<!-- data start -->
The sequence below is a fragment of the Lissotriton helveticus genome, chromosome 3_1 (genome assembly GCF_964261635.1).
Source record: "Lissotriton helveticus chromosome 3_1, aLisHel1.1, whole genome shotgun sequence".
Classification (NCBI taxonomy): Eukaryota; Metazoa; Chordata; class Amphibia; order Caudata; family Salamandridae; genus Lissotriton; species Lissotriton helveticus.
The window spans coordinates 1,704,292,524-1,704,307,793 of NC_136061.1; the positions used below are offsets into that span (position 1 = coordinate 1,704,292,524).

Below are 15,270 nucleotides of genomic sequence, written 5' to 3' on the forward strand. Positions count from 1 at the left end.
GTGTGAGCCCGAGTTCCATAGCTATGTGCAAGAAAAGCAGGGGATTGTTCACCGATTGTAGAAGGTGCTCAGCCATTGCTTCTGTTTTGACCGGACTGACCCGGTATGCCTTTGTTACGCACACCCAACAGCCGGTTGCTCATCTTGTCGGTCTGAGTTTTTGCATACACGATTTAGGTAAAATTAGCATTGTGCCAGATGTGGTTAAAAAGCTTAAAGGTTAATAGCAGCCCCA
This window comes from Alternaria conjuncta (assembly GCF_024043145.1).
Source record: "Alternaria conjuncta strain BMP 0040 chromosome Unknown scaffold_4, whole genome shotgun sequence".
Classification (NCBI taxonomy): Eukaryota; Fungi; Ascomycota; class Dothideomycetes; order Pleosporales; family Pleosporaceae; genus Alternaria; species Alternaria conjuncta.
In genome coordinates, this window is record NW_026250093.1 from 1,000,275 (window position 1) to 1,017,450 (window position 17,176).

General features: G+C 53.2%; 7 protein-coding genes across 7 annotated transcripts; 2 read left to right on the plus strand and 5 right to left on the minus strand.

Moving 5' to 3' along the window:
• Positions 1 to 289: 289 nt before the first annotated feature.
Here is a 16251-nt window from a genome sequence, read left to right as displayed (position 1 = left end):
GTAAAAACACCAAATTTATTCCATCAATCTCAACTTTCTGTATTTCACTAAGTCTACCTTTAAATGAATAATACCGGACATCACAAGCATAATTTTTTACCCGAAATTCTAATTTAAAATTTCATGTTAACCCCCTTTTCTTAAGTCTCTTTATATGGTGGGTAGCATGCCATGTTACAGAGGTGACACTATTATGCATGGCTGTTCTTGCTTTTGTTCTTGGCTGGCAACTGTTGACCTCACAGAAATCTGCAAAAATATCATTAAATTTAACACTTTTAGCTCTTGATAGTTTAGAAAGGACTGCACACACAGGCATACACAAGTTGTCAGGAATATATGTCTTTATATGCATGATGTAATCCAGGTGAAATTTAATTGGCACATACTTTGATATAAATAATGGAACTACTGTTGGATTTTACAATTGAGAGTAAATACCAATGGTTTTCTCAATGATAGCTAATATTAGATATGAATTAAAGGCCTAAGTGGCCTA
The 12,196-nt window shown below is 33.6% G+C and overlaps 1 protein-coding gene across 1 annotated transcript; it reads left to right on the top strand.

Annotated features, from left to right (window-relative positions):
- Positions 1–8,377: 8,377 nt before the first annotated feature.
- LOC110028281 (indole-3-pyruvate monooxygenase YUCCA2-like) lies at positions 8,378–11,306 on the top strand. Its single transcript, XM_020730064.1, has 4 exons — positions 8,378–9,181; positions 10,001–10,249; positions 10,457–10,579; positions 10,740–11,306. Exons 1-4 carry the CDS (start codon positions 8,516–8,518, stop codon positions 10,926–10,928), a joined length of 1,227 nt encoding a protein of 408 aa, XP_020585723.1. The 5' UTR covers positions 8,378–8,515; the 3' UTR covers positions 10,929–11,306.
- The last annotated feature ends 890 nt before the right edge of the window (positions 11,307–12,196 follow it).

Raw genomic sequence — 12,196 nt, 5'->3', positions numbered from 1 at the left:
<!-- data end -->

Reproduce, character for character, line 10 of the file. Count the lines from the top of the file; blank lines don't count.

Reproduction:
In genome coordinates, this window is record NW_026250093.1 from 1,000,275 (window position 1) to 1,017,450 (window position 17,176).